A new resource to help you grow
Producers across the country tapped more than 1.7 billion cubic metres of water to irrigate their crops in 2014. According to Statistics Canada’s 2014 Agriculture Water Survey (the most recent available), about 586,000 hectares of farmland were irrigated that year, and almost three-quarters of those (434,470 hectares) were located in Alberta.
November 15, 2016 By Brandi Cowen and Stefanie Croley
The data also revealed field and forage crops were the most popular targets for irrigation (350,340 hectares and 200,670 hectares, respectively); fruit and vegetable crops accounted for much smaller proportions of irrigated land in Canada (18,810 hectares and 16,050 hectares, respectively).
Irrigation is clearly an important piece of the production puzzle for field crop producers across parts of Western Canada. As with any other tool, growers must weigh many factors when deciding whether to irrigate. But the decisions don’t stop there. Those who opt to irrigate must decide how to incorporate this tool into their crop management strategies. After all, irrigation is no different from soil nutrition, disease management or any of the other strategies successful producers must diligently review and refine over time. Results can – and often do – vary from field to field and from crop to crop, so each producer must complete careful calculations to strike a balance, incorporating just the right inputs in their growing strategy to yield the most profitable return on investment.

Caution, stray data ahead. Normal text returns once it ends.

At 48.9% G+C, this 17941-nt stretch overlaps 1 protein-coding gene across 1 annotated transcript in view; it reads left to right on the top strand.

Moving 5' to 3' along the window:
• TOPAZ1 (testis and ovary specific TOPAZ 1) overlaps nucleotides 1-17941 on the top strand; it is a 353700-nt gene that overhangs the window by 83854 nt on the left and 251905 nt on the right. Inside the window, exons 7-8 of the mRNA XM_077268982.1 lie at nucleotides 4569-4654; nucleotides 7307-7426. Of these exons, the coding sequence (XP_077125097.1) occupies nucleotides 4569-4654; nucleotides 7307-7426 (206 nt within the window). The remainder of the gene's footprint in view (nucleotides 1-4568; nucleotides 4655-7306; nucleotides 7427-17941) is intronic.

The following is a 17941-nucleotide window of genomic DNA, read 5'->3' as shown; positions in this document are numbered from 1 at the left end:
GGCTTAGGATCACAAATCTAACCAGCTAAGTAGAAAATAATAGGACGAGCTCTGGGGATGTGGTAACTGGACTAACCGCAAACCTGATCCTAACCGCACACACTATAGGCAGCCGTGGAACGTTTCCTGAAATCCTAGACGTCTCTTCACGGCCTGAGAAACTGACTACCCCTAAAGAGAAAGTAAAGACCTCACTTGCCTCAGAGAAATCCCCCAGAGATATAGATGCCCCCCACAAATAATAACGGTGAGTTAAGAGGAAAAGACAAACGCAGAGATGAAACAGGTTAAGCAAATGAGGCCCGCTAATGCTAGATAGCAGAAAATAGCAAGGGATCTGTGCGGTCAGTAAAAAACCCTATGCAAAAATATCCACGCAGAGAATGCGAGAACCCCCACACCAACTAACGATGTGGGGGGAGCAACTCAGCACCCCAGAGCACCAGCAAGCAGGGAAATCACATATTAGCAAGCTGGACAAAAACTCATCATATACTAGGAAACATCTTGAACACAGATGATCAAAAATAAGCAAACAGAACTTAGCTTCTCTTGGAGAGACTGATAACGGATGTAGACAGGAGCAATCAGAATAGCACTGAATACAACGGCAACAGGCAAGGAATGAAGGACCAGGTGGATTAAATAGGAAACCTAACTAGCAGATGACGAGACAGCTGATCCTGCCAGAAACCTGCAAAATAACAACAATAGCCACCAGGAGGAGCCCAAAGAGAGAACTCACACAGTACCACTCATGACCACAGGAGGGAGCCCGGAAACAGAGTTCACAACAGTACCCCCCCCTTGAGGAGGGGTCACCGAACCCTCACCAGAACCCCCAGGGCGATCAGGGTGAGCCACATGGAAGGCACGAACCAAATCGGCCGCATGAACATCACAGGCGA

At Top Crop Manager, we aim to provide readers with the information they need to make those calculations. That’s why we’re proud to bring you the inaugural issue of Irrigation in Canada – a niche supplement spotlighting irrigation in the South Saskatchewan River Basin, spanning southern Alberta, Saskatchewan and southern Manitoba.
Within these pages, we bring you valuable information tailored to help farmers in the region realize the full benefits of irrigation technology and how it can help farms grow more profitably and more sustainably.
Our cover story on page 5 offers advice to help producers get the most out of irrigated corn acres. Research shows irrigation can deliver notable benefits for producers growing both grain and silage corn hybrids in Saskatchewan’s dry conditions, but, as is so often the case in agriculture, success depends on a grower implementing the right combination of crop management techniques for their unique situation.
On the precision agriculture front, a variable rate irrigation (VRI) project now underway in Manitoba is using a variety of technologies and techniques to map variability on a 50-acre potato field. Side-by-side comparisons of VRI and even rate irrigation in small-scale plots suggest potential benefits from VRI, however, the findings also point to a number of challenges facing growers who hope to apply the technique in their fields. See page 8 for more details.
This issue also spotlights a double-cropping research project that aims to improve the productivity and sustainability of Prairie fields (see page 11). Results so far suggest moisture is just one of many pieces that will have to fall into place before double-cropping is widely adopted across the region.
To close out the issue, irrigation agrologist Jeff Ewen offers advice to protect your investment through a long, cold Prairie winter, with tips for winterizing irrigation equipment (page 13).
We hope Irrigation in Canada, like its parent publication, Top Crop Manager, proves to be a valuable resource you can turn to for the information you need to keep your business growing.